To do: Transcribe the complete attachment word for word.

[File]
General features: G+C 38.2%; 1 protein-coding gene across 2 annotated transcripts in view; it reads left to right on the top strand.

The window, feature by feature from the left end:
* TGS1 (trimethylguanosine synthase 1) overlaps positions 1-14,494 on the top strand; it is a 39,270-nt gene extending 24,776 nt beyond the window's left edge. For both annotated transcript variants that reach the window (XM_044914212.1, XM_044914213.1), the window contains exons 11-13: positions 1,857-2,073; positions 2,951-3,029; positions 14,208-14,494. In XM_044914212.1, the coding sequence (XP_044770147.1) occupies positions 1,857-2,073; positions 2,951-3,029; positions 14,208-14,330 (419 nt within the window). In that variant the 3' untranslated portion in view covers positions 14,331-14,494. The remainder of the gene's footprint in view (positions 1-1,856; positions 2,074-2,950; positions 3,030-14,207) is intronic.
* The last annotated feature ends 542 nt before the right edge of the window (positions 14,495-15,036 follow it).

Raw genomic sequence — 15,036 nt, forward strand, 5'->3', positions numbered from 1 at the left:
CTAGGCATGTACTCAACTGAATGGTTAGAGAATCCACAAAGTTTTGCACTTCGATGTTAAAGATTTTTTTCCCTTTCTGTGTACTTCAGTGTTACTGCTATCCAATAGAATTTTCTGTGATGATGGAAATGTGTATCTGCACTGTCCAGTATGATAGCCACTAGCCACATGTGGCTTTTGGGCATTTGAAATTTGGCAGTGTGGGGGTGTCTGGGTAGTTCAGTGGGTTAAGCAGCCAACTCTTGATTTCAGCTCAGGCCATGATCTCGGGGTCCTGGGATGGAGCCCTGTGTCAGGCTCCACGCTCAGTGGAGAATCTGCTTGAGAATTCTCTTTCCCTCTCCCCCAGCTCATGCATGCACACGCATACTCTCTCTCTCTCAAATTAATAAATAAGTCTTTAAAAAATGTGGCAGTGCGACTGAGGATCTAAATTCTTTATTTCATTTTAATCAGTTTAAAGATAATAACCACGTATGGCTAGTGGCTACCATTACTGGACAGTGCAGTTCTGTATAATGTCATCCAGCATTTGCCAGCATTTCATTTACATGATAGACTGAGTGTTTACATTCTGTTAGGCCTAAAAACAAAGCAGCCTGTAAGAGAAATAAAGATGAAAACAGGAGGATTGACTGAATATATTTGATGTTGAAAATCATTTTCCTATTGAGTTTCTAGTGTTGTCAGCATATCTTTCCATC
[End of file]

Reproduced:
General features: G+C 38.2%; 1 protein-coding gene across 2 annotated transcripts in view; it reads left to right on the top strand.

The window, feature by feature from the left end:
* TGS1 (trimethylguanosine synthase 1) overlaps positions 1-14,494 on the top strand; it is a 39,270-nt gene extending 24,776 nt beyond the window's left edge. For both annotated transcript variants that reach the window (XM_044914212.1, XM_044914213.1), the window contains exons 11-13: positions 1,857-2,073; positions 2,951-3,029; positions 14,208-14,494. In XM_044914212.1, the coding sequence (XP_044770147.1) occupies positions 1,857-2,073; positions 2,951-3,029; positions 14,208-14,330 (419 nt within the window). In that variant the 3' untranslated portion in view covers positions 14,331-14,494. The remainder of the gene's footprint in view (positions 1-1,856; positions 2,074-2,950; positions 3,030-14,207) is intronic.
* The last annotated feature ends 542 nt before the right edge of the window (positions 14,495-15,036 follow it).

Raw genomic sequence — 15,036 nt, forward strand, 5'->3', positions numbered from 1 at the left:
CTAGGCATGTACTCAACTGAATGGTTAGAGAATCCACAAAGTTTTGCACTTCGATGTTAAAGATTTTTTTCCCTTTCTGTGTACTTCAGTGTTACTGCTATCCAATAGAATTTTCTGTGATGATGGAAATGTGTATCTGCACTGTCCAGTATGATAGCCACTAGCCACATGTGGCTTTTGGGCATTTGAAATTTGGCAGTGTGGGGGTGTCTGGGTAGTTCAGTGGGTTAAGCAGCCAACTCTTGATTTCAGCTCAGGCCATGATCTCGGGGTCCTGGGATGGAGCCCTGTGTCAGGCTCCACGCTCAGTGGAGAATCTGCTTGAGAATTCTCTTTCCCTCTCCCCCAGCTCATGCATGCACACGCATACTCTCTCTCTCTCAAATTAATAAATAAGTCTTTAAAAAATGTGGCAGTGCGACTGAGGATCTAAATTCTTTATTTCATTTTAATCAGTTTAAAGATAATAACCACGTATGGCTAGTGGCTACCATTACTGGACAGTGCAGTTCTGTATAATGTCATCCAGCATTTGCCAGCATTTCATTTACATGATAGACTGAGTGTTTACATTCTGTTAGGCCTAAAAACAAAGCAGCCTGTAAGAGAAATAAAGATGAAAACAGGAGGATTGACTGAATATATTTGATGTTGAAAATCATTTTCCTATTGAGTTTCTAGTGTTGTCAGCATATCTTTCCATC